Commissioner's concern at response to Dunmurry Manor care home report
A report on an investigation into a Belfast care home has not been acknowledged by either Karen Bradley or David Sterling, NI's Commissioner for Older People has said.
The Executive Office said the report was sent to Mr Sterling, the head of the civil service, and will be addressed by the Department of Health.
The NIO has yet to respond to the BBC.
The investigation revealed many of the residents it looked at in Dunmurry Manor lived in "appalling circumstances".
Commissioner Eddie Lynch said his office is required by law to send a copy of the report to both offices.
"It is disappointing that I have not yet received acknowledgement of the report or its contents from either the secretary of state and the head of the civil service," the commissioner said.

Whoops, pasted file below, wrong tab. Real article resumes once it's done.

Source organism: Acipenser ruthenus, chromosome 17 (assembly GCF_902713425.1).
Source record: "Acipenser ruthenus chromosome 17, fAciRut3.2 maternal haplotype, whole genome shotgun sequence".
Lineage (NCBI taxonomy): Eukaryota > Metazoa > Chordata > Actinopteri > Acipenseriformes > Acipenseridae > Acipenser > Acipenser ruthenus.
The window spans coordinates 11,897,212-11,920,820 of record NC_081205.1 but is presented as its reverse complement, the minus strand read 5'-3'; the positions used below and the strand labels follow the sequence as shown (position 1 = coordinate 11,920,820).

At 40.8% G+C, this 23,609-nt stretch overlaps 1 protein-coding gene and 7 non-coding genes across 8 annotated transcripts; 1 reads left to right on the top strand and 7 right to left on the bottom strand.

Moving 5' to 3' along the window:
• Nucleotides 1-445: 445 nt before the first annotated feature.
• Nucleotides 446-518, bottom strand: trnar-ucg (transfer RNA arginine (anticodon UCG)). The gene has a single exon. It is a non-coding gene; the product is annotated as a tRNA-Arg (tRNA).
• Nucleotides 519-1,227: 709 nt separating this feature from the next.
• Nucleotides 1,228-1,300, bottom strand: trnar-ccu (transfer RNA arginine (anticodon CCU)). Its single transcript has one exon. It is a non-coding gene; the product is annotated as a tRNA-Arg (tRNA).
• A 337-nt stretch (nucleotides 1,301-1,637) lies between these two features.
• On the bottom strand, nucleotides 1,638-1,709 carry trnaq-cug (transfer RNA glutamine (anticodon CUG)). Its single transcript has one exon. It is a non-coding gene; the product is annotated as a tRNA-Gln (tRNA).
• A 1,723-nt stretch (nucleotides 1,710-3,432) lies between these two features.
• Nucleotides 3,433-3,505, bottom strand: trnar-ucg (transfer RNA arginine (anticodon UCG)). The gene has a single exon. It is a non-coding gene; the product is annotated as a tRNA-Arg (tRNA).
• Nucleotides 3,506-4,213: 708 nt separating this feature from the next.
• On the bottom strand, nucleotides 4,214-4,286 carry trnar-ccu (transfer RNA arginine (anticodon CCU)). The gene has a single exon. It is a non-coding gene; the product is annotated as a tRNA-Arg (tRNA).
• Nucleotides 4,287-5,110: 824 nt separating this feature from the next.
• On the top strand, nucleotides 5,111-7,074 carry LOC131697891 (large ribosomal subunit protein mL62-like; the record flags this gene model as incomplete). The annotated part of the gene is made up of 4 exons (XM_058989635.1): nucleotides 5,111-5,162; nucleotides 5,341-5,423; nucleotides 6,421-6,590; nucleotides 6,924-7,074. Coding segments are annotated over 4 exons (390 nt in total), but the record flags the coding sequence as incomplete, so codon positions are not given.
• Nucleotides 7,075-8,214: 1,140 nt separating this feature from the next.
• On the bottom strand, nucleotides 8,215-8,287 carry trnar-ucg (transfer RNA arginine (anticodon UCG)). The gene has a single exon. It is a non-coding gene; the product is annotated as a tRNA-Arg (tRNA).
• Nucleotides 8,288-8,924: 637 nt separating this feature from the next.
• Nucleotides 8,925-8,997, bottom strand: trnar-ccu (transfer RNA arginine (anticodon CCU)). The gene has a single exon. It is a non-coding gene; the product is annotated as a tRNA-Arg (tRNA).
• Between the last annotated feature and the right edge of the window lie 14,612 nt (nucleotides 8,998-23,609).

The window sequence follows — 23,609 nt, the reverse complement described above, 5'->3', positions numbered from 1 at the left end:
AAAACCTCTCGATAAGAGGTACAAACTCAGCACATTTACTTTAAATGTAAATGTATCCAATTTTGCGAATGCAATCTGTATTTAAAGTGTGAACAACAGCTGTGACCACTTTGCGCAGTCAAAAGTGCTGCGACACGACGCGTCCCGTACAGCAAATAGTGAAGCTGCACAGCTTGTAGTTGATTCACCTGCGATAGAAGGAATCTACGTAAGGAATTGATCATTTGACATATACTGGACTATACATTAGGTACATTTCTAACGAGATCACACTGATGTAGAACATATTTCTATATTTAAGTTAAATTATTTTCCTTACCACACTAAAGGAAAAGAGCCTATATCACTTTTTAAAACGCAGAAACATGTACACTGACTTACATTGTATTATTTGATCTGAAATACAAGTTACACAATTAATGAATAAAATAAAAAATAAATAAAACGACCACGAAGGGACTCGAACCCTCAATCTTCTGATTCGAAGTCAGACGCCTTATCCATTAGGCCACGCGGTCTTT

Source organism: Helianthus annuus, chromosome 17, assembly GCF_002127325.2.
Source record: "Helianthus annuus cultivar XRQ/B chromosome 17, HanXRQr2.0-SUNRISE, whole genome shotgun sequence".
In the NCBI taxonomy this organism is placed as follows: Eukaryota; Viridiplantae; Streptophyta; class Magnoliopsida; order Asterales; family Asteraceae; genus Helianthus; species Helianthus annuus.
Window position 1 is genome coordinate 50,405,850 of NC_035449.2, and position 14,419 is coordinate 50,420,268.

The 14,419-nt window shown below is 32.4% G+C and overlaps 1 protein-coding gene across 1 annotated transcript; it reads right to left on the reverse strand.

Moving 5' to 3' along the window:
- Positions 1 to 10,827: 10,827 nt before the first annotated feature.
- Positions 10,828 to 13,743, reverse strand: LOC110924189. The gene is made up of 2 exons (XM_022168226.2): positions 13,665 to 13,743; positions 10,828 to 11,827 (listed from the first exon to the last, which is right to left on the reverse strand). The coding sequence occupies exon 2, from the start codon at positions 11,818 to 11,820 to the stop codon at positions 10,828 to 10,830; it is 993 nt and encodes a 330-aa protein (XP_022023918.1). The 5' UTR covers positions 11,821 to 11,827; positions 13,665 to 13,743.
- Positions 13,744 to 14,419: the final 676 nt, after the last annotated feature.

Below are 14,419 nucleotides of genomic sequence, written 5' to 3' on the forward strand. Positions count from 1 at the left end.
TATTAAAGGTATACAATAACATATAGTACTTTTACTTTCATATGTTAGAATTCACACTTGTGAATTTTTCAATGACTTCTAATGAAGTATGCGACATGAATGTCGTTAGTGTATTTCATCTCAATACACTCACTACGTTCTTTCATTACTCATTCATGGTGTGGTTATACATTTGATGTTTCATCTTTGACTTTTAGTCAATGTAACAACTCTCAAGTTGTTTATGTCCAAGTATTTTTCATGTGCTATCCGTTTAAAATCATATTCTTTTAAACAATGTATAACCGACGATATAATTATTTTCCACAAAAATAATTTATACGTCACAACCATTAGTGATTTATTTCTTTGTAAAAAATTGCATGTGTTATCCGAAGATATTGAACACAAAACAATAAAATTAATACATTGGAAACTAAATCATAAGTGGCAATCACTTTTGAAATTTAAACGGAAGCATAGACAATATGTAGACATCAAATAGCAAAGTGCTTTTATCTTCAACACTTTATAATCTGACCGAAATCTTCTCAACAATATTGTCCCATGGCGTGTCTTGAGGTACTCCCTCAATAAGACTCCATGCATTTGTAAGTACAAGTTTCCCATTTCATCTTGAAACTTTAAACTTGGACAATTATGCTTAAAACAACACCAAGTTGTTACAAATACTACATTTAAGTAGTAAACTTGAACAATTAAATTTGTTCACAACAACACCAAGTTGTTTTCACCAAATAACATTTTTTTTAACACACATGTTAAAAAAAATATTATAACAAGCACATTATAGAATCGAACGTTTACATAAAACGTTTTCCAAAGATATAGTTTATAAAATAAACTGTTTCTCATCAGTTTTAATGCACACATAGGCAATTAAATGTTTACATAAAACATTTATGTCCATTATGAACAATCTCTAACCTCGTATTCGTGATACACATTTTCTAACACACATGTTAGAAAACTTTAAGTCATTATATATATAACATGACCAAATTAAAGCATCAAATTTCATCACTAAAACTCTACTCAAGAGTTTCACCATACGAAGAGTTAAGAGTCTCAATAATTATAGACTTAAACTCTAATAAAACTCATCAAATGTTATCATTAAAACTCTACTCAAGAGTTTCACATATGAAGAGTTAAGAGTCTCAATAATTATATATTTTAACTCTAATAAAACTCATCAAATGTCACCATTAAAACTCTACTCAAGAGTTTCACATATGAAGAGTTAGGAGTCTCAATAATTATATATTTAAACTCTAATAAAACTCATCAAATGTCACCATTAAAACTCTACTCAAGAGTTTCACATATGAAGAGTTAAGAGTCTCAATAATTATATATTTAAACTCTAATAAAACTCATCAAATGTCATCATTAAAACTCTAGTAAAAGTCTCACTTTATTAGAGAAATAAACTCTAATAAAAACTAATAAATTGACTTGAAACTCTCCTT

"Implementation of the recommendations within my report remain my key priority."
Mr Lynch said that he wanted to ensure that improved care and significant change is brought about within the system.
"Until this happens, I cannot be confident that the failings found within Dunmurry Manor will never be repeated there or more widely."
In a statement to the BBC, a spokesperson for the Executive Office said: "David Sterling received a copy of the Commissioner's report into Dunmurry Manor on the day of its release.
"The report was sent to the Head of the Civil Service in the absence of an Executive. The response to this issue is being taken forward by the Department of Health."
No-one from the Northern Ireland Secretary of State's office responded to the BBC's request.
The home is owned by Runwood Care Homes, a company based in England.
At the time of its its publication last week, Mr Lynch said the report outlined a "disturbing picture where there were many significant failures in safeguarding care and treatment".
This led to many of the residents "not receiving adequate protection for prolonged periods of time".